Acting from belief

Most people when they act with any consideration do so from their beliefs. Those beliefs may be immature or well developed. They may be uninformed and ill-considered – if at all, and subject to personal prejudice; or they may be the result of reading, observation, personal experience and deep consideration.

It’s reasonable to expect that the leaders in our society fall into the second camp. In many instances I think that is true, and historically very much the case. In general this has provided us with leaders who are nuanced, humane and of an intelligence far beyond the norm. That’s as it should be.

Though I don’t question the intelligence of our leaders today, I believe we are going through an era where raw belief is secondary to shallow jingoism. The emphasis has shifted from acting from our beliefs or ideals, from some sort of moral bedrock, to a shallow, opportunistic and ultimately transient re-action to the days events.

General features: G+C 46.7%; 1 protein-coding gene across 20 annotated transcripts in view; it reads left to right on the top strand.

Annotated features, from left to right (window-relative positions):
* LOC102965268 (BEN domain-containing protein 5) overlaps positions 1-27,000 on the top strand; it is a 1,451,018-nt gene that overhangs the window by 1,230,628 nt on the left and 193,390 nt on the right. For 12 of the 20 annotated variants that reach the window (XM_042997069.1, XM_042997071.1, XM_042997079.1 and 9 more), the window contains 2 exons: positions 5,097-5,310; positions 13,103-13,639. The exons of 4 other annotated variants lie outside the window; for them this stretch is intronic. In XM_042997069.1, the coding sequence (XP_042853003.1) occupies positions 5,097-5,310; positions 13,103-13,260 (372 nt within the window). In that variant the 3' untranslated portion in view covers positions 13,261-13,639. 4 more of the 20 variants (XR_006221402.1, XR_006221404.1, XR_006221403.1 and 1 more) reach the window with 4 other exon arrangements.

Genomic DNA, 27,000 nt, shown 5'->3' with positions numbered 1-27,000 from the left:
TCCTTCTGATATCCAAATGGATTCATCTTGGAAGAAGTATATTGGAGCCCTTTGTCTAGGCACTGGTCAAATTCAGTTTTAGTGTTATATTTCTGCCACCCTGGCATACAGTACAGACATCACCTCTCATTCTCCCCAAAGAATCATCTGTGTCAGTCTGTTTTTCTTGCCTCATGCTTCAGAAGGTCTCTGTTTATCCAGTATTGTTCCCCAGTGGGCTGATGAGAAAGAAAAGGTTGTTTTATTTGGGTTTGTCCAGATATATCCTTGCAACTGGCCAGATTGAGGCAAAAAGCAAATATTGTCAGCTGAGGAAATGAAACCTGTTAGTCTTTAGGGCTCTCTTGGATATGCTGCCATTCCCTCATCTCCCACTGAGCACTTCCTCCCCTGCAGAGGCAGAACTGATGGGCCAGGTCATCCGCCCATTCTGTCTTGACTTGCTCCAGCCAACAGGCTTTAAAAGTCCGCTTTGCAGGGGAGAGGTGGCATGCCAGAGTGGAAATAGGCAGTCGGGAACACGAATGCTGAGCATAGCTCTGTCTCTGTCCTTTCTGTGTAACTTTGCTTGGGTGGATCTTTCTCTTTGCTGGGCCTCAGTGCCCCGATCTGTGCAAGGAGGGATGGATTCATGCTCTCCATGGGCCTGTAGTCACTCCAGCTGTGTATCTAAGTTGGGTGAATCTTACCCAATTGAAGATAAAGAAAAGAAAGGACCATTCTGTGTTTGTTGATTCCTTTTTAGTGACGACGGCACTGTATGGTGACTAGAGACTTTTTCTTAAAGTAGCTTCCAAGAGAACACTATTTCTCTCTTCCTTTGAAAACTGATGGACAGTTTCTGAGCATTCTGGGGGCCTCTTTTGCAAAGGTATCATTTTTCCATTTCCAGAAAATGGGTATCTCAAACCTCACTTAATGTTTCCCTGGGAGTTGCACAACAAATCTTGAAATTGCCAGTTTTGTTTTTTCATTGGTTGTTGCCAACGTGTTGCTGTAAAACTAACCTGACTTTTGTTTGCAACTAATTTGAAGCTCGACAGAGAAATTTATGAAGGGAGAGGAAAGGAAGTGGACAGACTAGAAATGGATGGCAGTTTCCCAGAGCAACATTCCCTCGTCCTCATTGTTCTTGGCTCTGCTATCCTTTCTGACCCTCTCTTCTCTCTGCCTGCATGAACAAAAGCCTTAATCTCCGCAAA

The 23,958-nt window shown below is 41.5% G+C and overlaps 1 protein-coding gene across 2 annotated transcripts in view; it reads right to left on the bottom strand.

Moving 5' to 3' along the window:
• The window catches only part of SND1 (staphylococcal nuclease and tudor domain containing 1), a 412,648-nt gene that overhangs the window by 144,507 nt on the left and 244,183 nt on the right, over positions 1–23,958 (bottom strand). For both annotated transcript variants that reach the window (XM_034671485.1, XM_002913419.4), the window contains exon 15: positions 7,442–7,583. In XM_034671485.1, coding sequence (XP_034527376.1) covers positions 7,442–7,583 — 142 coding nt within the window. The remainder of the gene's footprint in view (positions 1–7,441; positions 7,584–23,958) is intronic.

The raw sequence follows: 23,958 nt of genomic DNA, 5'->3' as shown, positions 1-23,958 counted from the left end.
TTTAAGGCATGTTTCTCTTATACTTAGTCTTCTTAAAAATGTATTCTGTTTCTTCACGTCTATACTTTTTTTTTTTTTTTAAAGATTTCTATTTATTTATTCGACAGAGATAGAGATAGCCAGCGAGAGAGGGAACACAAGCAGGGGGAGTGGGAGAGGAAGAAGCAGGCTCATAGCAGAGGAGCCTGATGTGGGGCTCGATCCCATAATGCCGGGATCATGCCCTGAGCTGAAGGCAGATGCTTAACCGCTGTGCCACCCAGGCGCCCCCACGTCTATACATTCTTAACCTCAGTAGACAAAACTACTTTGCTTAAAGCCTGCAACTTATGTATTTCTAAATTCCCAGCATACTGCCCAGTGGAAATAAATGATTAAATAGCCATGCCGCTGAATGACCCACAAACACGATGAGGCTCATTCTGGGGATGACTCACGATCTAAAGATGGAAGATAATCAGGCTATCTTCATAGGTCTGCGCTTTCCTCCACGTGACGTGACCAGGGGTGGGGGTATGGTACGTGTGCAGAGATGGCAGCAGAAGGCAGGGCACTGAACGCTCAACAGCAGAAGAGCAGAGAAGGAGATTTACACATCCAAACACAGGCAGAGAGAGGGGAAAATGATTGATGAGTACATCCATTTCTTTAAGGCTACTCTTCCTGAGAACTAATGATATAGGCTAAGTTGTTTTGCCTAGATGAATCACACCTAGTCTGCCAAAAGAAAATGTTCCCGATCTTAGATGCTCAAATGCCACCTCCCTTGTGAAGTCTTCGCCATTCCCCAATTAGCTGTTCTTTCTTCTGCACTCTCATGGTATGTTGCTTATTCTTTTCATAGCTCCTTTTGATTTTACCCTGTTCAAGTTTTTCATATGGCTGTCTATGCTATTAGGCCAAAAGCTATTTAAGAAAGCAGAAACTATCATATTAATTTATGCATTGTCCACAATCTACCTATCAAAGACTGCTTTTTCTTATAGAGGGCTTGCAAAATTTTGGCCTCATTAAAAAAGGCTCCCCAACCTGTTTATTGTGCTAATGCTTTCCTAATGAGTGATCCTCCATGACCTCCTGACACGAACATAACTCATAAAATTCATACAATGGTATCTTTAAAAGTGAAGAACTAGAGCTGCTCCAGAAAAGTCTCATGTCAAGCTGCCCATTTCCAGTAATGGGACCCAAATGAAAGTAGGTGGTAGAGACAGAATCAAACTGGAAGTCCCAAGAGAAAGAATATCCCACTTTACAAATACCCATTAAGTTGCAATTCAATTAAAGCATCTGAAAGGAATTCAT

There are different reasons for this. I think in general we have dumbed down as a society. Our attention span is shorter, our patience limited. Sound bites rather than informed discussion are now the norm. Our political leaders deal in bold and controversial statements, often with little relationship to the facts, tailored for the evening’s news, and tomorrow’s headlines. That often they have little relationship to the facts is immaterial, and barely commented on, which is symptomatic of our time. With some exceptions our media standards have radically declined. Bald misrepresentations masquerading as opinion have become the de facto standard, particularly in the tabloid press and radio. For way too many Australians these bitter and pre-digested ‘opinions’ are how they come to understand the ‘facts’. Their opinions are not theirs, but rather have been received from others – and generally those who make the biggest noise and create the biggest headlines. It’s all of a piece: sensation over consideration; slogans over discussion; abuse over civility. Even much of our advertising I’ve noticed has become tainted. I wonder where the standards are that should be controlling these excesses.